What Middle Earth Can Teach You About Prayer

Why Elvish and other “Lord of the Rings” languages teach us about the dialect of grace.

It is said that author J.R.R. Tolkien created over 14 languages for his Lord of the Rings trilogy. Some have observed that for Tolkien, language presupposed a story. The language he created served to communicate his story in a particularly compelling way. But it was the story that brought the language alive. It gave it texture.

In the Scriptures we also find that language paints the drama. Think about the early chapters of the Bible as if you have never read them before. You have themes and concepts like mercy, grace, covenant, blessing, inheritance, promise, rest, etc. It is here, early on in the story, that God begins to show us the budding flowers redemption and restoration. This is the gospel language. God created it to serve his ends in communicating the most fascinating, soul-arresting, hear-stirring, joy-producing drama in history.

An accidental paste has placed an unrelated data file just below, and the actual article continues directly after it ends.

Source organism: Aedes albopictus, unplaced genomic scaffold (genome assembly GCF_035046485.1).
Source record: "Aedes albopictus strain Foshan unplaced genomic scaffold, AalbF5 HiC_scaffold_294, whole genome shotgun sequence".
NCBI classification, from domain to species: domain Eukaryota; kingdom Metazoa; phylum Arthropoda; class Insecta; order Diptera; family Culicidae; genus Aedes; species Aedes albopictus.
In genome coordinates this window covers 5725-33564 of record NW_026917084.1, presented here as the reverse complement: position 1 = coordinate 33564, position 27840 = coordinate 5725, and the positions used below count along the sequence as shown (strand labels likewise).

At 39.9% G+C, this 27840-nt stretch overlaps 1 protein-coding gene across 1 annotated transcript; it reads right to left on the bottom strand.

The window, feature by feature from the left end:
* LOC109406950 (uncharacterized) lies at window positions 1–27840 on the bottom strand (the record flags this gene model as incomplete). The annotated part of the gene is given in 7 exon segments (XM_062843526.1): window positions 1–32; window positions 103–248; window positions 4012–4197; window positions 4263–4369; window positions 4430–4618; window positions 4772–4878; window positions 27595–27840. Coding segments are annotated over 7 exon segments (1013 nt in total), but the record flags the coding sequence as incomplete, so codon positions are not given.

Of course this is not the native tongue of the world around us. When we speak in this dialect of grace, we are met with confused looks. We sound as though we are from another planet. We might as well be speaking Elvish or say we are from Middle Earth. It is a strange tongue.

For the Christian however, we understand it. It has become our new heart language. We hear God speaking to us in his word. He is the master linguist of grace. He tells us of our adoption and redemption through Jesus (Eph. 1:5–7), the great storehouse of blessings (Eph. 1:3), the infinite grace of Christ (Eph. 2:8–10), the prevailing truth of acceptance instead of condemnation (Rom. 8:1), the presence of comfort and mercy (2 Cor. 1:3), the fact that he will never leave or forsake us (Heb. 13:5), and on and on. The dictionary of grace is infinite and the corresponding thesaurus is likewise unfathomable.

We may also speak this truth with one another. We have the privilege of talking together in this new heart language as we encourage one another on the narrow road to the Celestial City. We may even meet other pilgrims for the first time who are likewise fluent in the dialect of grace. Like two immigrants from the same native country, we may joyfully speak our native tongue in a foreign land.

When you pray, remember that you are speaking to God in the language he has created to depict and display the glorious drama of redemption. There is an entire language, a gospel language, for us to hear and employ when we commune with God in prayer. This is the privilege of speaking to both the author and the main character of the story. Don’t overlook this privilege!

Erik Raymond
Erik is a pastor at Emmaus Bible Church, a church plant south of Omaha. Converse with Erik on Twitter.